4 Signs That a Contractor isn’t Listening to You + How to Fire a Contractor

Anchor Builders

By Anchor Builders

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The relationship between homeowner and contractor is a delicate one. The homeowner is paying a lot of money for a very specific project, and the contractor is trying to complete that project on time despite their busy schedule.

Making sure you do the proper research to find someone who is well-credentialed and has great reviews can help make the process stress free.

That said, sometimes even great reviews won’t necessarily lead to a great remodel or home building experience. Occasionally, you may run into a contractor who simply isn’t paying attention to what you’re saying — which is a huge red flag.

We’ve all heard contractor horror stories before, so it’s best to try and catch these red flags before they escalate into something bigger.

Here are four signs that your contractor isn’t listening to you — as well as steps to take to cut ties with them to bring in someone who will.

Consistently Remind Them What You Want

We don’t all have perfect memories. Heck, some of us have a hard time remembering what we had for breakfast yesterday (toast… I think?).

But, needing to remind your contractor time and time again of your vision for the project is not acceptable.

Early on in the development of the project — whether it’s just a small remodel or a more extensive build — the contractor should take notes and write down every little detail to ensure that they understand the ins and outs of what you want.

It’s okay to ask for clarification, as they want to make sure they are doing exactly what you want. But it’s not a good sign if they ask questions constantly, the answers to which should be obvious if they had paid attention right away.

They Aren’t Showing Up on Time

Life happens. We all have obligations outside of work that can sometimes get in the way of completing projects on time.

But, if your contractor often shows up late, then they clearly aren’t listening to you about your expectations for the completion date.

Remember, that is your house they are working on and you’re paying good money for their services and to have it completed by a certain time. When you’re dealing with home construction, there will always be a little variability on that time frame.

It shows that they don’t care as much as you’d like, which is a huge red flag because that may carry into the quality of their work.

They Are Making Mistakes That Must Be Corrected

There are few things more disheartening than checking in on the progress of a project only to see that something is wrong.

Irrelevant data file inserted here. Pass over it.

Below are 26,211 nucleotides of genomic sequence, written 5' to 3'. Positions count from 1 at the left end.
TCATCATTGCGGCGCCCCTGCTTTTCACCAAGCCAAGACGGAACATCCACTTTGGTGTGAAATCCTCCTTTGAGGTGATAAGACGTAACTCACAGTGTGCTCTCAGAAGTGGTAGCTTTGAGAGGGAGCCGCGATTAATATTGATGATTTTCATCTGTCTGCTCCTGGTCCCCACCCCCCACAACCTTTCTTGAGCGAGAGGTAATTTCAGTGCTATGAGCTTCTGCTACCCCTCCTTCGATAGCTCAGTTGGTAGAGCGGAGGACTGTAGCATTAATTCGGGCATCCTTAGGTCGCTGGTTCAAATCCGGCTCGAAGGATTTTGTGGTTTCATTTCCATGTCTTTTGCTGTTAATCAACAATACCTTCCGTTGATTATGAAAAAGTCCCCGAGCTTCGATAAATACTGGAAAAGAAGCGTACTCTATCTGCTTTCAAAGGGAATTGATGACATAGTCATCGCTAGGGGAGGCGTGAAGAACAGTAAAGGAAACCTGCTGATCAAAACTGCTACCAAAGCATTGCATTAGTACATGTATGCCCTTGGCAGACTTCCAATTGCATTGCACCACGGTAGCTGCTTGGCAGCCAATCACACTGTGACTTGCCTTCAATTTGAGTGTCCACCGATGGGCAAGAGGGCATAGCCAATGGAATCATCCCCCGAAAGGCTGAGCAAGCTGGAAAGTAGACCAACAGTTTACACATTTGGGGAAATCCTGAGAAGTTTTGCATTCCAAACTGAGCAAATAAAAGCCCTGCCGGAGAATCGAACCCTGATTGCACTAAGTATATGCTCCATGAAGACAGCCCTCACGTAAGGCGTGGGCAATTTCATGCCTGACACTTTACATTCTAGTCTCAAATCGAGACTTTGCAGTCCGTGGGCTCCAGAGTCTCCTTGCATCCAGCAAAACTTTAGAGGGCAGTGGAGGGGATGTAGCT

If you do notice something is amiss, then you need to speak up right away to get to the bottom of the issue. If there was any confusion of what the project was supposed to look like — including all the small details — then the contractor should have spoken up.

If they didn’t request any clarification, then that shows that they didn’t understand what it was you wanted.

They Don’t Respond to Your Inquiries About Walk-Throughs

Perhaps you’ve noticed multiple project delays and things aren’t going as smoothly as you’d like.

So, you reach out to your contractor to have a walk-through and conversation about the issues, what exactly the delays are, and how to solve them.

But your contractor keeps stalling and pushing it off. This is definitely a sign that they aren’t telling you the truth, or are trying to hide something from you.

You should be able to stop by often or to get updates on the project regularly.

How to Fire a Contractor

If you’ve had enough with how a project is going and want to bring in someone else to complete the job, then you have to fire your contractor.

Firing anyone is never fun, especially if you haven’t done it before. If letting your contractor go is warranted, then it is in your best interest to do so.

But that’s the key piece right there — whether or not you make an argument that the firing is warranted.

If there isn’t a termination clause in your contract, or if you didn’t even enter a contract with the contractor, then you may have to pay for the cost of any service and materials that they provided on the completed portions of the project.

If the contractor wants to take legal action against you, then you will also be responsible for those legal costs.

So, what is a fireable offense?

Well, it really comes down to a material breach of contract — which is a failure to perform the terms of an agreement to such a significant extent that the agreement is broken.

This means that the issues you have with how the project is being carried out are substantial enough to completely nullify the contract. In other words, just because you don’t get along or they missed a tiny detail doesn’t mean you can fire them.

A mistake that would cost a lot of time and money to fix is more likely to be deemed a material breach of contract.

But, keep this in mind: many states allow for the ‘right to cure defects.’ Which means that you have to give the contractor the opportunity to fix their mistake. Make sure you check in your state to see if that law applies.

Another important part of firing a contractor is to make sure you are documenting any grievances you have with the project, as you may need this later for legal reasons.

If you do decide to fire your contractor, do so in writing rather than orally.

Remember, be respectful and diplomatic when doing this. Also, think carefully before doing so, as many homeowners decide against it instead of potentially fighting the termination in court.

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